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Logo of Phnom Penh Post newspaper Phnom Penh Post - New study highlights extent of garment worker struggles

New study highlights extent of garment worker struggles

One in 10 workers was replaced or fired at least twice in 2009, says ILO survey

Unemployed workers are interested in job training, but can't afford to not generate income.

GARMENT workers continue to feel the brunt of the global economic crisis that threw the sector into turmoil, a study from the International Labour Organisation’s (ILO) Better Factories Cambodia initiative has revealed.

A preliminary survey, released Thursday, examined the conditions and hardships faced by 1,200 employed and 800 unemployed Phnom Penh-based garment workers.

One in 10 workers surveyed had been replaced or fired from a garment-factory job two or more times during 2009, the study detailed.

Of those terminated, 63 percent remained unemployed, 16.5 percent had found new garment factory jobs, while 6 percent had found employment in other sectors. According to the ILO report, more than three-quarters of unemployed workers did not receive advance notice of termination.

The garment sector – Cambodia’s largest exporter – was severely affected by the global downturn, as demand for its products went overseas.

Last year, more than 68,190 jobs were terminated and 153 garment and shoe factories shut down or suspended work, Ministry of Labour’s figures show.

In 2009, exports of garment and apparel slumped by 15.83 percent, according to the Ministry of Commerce.

The report shows that employed workers saw their monthly wages reduced by an average of $17 in 2009, compared to 2008. Around 53 percent of workers cited reductions in overtime as a reason for their reduced income.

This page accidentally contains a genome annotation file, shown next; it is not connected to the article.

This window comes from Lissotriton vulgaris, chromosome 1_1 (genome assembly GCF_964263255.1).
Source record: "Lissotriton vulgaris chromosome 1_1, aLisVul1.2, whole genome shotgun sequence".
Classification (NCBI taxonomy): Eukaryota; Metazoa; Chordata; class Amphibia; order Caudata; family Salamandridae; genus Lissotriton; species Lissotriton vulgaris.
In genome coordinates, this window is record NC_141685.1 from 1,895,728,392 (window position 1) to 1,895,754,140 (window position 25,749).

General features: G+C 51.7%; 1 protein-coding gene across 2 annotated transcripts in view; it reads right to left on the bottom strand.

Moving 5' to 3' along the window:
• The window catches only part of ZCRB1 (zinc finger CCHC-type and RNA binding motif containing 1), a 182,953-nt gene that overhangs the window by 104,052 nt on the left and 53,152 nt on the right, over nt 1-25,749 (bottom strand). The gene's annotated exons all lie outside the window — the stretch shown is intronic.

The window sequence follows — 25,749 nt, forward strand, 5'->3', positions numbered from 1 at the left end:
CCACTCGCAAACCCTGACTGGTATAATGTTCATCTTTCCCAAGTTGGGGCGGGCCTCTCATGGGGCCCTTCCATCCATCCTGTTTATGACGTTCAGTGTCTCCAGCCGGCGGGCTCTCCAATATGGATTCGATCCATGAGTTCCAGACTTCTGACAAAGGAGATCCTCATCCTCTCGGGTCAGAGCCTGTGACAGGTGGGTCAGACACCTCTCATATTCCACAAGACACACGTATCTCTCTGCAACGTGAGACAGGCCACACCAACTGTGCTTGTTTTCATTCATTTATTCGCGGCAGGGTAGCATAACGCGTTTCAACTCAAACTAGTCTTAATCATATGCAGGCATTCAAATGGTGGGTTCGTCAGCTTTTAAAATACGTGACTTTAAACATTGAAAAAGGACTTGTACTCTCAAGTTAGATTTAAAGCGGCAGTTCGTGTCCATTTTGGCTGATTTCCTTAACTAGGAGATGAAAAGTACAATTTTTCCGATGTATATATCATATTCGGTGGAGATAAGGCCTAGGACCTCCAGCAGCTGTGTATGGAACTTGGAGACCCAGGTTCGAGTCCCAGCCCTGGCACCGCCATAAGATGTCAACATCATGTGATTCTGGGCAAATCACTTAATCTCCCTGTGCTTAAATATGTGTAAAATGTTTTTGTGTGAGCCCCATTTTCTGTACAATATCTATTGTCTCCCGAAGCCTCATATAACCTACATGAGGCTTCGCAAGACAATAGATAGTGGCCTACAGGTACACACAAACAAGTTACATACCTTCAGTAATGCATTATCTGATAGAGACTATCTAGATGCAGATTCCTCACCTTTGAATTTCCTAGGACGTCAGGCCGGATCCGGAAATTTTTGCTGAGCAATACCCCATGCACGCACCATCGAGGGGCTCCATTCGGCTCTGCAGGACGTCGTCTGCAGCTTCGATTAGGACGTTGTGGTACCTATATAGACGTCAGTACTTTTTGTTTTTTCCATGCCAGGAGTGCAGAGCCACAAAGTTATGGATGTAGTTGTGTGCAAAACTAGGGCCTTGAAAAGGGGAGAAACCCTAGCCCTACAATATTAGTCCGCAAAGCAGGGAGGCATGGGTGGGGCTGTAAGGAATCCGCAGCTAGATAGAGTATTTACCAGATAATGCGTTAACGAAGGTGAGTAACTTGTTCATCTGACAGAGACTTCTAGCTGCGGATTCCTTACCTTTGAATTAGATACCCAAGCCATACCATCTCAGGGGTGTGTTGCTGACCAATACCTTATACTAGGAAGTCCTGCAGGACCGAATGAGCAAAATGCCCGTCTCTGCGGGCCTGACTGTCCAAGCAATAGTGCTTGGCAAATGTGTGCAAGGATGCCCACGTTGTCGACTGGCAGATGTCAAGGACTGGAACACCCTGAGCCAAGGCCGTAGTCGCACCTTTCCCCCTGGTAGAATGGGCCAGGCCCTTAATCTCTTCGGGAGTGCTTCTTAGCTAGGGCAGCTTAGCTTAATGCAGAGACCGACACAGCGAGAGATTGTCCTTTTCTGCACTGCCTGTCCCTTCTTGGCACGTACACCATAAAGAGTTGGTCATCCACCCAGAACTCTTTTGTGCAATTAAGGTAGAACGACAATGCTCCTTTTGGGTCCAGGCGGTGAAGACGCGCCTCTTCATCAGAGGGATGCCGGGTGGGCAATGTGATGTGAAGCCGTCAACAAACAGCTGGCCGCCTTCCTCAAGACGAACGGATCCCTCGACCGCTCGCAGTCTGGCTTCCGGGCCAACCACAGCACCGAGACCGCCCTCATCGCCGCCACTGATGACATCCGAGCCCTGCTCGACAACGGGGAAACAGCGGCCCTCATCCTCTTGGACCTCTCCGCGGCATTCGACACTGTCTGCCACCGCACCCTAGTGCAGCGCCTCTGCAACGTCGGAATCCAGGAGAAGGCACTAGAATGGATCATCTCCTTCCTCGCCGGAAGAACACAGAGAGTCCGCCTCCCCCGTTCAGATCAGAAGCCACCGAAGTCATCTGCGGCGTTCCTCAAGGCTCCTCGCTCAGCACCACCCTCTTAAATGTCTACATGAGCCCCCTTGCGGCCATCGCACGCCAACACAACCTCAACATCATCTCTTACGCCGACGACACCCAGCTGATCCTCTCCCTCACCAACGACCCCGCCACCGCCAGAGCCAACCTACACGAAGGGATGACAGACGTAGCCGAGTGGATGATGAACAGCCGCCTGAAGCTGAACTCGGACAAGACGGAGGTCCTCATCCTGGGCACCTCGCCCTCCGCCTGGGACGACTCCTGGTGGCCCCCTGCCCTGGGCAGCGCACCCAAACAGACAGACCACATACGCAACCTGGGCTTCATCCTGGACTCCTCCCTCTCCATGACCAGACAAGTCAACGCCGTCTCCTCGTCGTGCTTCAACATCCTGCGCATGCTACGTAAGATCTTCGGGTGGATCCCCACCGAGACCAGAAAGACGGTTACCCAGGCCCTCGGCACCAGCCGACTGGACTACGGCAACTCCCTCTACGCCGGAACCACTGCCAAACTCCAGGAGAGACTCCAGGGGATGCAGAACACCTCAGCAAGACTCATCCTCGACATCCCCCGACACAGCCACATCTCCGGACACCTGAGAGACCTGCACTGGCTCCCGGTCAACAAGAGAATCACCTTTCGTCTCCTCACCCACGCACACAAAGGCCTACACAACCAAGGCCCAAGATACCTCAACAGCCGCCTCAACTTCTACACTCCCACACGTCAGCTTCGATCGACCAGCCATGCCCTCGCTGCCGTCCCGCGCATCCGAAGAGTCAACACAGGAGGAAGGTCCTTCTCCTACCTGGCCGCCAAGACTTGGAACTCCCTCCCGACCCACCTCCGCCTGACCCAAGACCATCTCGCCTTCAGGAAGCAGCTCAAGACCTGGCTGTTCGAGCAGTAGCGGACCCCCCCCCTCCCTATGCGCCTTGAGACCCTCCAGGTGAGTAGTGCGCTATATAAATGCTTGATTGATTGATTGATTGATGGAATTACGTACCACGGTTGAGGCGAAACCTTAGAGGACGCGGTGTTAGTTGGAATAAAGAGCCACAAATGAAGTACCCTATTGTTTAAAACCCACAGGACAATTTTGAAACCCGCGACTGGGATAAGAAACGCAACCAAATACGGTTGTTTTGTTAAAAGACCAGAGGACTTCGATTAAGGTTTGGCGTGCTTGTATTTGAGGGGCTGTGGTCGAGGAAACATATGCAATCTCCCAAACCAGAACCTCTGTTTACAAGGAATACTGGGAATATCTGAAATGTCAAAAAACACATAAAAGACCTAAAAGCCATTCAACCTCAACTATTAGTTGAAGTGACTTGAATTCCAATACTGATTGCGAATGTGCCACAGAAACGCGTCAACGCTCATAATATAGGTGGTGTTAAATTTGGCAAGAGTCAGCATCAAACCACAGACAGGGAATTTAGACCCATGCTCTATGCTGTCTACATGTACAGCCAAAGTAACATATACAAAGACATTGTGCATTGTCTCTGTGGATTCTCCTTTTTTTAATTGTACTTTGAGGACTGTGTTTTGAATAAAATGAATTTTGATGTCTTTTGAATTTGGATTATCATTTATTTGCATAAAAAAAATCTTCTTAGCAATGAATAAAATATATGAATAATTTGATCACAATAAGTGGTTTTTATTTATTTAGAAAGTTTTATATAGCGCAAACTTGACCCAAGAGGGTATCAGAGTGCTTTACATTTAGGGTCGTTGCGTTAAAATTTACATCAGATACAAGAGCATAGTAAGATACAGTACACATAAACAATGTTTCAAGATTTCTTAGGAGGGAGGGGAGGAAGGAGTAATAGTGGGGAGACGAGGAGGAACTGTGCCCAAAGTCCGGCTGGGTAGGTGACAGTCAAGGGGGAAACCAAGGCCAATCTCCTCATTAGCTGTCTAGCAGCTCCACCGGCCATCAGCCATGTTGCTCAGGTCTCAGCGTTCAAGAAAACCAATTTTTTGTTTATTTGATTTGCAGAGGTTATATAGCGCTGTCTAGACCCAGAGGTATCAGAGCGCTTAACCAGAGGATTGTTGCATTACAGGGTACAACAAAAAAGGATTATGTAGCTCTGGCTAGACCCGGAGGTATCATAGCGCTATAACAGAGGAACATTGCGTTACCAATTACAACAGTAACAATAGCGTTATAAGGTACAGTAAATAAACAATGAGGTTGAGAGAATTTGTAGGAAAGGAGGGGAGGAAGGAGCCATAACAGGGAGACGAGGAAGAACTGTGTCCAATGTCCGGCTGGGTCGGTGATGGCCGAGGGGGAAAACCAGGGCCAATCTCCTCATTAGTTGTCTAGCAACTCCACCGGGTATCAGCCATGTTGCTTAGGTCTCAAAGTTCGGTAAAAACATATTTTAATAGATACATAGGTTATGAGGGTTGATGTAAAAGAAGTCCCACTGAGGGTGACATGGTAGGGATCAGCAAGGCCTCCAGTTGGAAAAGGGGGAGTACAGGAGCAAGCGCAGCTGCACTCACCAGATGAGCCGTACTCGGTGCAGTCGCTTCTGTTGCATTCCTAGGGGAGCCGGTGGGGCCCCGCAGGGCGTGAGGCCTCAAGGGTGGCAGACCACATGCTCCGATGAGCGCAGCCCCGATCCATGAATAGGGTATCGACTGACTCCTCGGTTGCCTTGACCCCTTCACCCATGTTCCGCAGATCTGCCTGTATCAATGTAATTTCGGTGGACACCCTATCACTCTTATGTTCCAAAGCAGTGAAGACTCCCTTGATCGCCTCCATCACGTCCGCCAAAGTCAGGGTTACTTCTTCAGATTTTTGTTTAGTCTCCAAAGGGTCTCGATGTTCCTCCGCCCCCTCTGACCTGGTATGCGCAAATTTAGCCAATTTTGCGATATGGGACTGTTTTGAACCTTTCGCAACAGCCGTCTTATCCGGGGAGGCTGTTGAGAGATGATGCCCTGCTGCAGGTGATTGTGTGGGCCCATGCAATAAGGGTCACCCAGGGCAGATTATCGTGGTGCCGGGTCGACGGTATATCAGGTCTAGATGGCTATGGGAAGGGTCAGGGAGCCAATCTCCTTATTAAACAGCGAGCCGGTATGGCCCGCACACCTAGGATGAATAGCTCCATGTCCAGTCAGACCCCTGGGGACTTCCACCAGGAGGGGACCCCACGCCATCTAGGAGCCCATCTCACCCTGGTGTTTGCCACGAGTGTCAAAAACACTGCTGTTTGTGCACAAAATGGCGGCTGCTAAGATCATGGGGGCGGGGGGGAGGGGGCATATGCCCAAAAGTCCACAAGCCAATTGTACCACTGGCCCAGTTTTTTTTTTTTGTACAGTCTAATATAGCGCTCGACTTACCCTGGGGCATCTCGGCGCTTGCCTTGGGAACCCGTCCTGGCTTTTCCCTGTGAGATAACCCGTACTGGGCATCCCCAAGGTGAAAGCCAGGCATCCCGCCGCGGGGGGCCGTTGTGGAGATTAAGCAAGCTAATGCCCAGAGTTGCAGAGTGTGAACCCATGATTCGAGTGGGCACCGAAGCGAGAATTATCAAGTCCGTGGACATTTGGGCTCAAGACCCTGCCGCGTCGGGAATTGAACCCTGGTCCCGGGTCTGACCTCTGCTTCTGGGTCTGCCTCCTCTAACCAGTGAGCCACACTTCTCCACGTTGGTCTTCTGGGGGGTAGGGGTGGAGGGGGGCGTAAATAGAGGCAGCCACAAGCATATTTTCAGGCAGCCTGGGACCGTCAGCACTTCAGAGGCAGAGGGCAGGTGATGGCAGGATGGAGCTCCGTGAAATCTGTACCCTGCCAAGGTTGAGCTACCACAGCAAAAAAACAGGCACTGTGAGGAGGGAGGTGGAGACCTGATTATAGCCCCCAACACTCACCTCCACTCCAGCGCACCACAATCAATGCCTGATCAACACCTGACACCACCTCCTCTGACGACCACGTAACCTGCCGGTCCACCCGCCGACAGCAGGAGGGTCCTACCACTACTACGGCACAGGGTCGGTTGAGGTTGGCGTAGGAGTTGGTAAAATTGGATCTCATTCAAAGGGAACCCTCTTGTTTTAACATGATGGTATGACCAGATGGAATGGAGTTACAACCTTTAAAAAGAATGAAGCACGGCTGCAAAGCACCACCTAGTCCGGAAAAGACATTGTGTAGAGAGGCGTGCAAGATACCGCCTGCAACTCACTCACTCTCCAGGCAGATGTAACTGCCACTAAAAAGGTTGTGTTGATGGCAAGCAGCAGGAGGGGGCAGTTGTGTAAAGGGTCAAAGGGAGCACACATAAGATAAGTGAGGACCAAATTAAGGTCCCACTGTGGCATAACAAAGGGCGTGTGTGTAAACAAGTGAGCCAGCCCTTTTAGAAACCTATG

Wage levels within the garment industry have been the focus of negotiations between unions and the private sector in recent months.

In February, the Garment Manufacturers Association of Cambodia (GMAC) commenced talks with the Ministry of Labour, the Free Trade Union Workers of the Kingdom of Cambodia, and various other organizations to increase the minimum monthly garment-worker wage from $50 to $93.

That figure was based on a report released by the Cambodian Labour Union Federation and the National Institute of Statistics, which showed that around $90 is the minimum monthly income adequate for basic living in Phnom Penh.

“I feel that all parties involved are working toward a resolution as soon as we can, it is just very early in the process,” said Ken Loo, General Secretary for GMAC, adding that no more formal negotiations had begun since the initial meeting.

Loo went on to refute allegations made in the report that employers have been neglecting safety measures in order to cut costs, an observation reported by 39 percent of workers.

“I don’t think that it is a fair accusation. How would garment factories profit from cutting corners on safety or providing a healthy work environment?” he said.

The report lists preliminary goals to improve the sector. Anne Ziebarth, legal specialist for Better Factories Cambodia, told the Post: “We observed that many unemployed workers are interested in job training, but can’t afford to not generate income during training sessions.

“Also, many workers are interested in starting their own business.”

The ILO hopes that members of all sectors of society can come together to alleviate the plight of the garment workers who are facing economic hardships in Cambodia.

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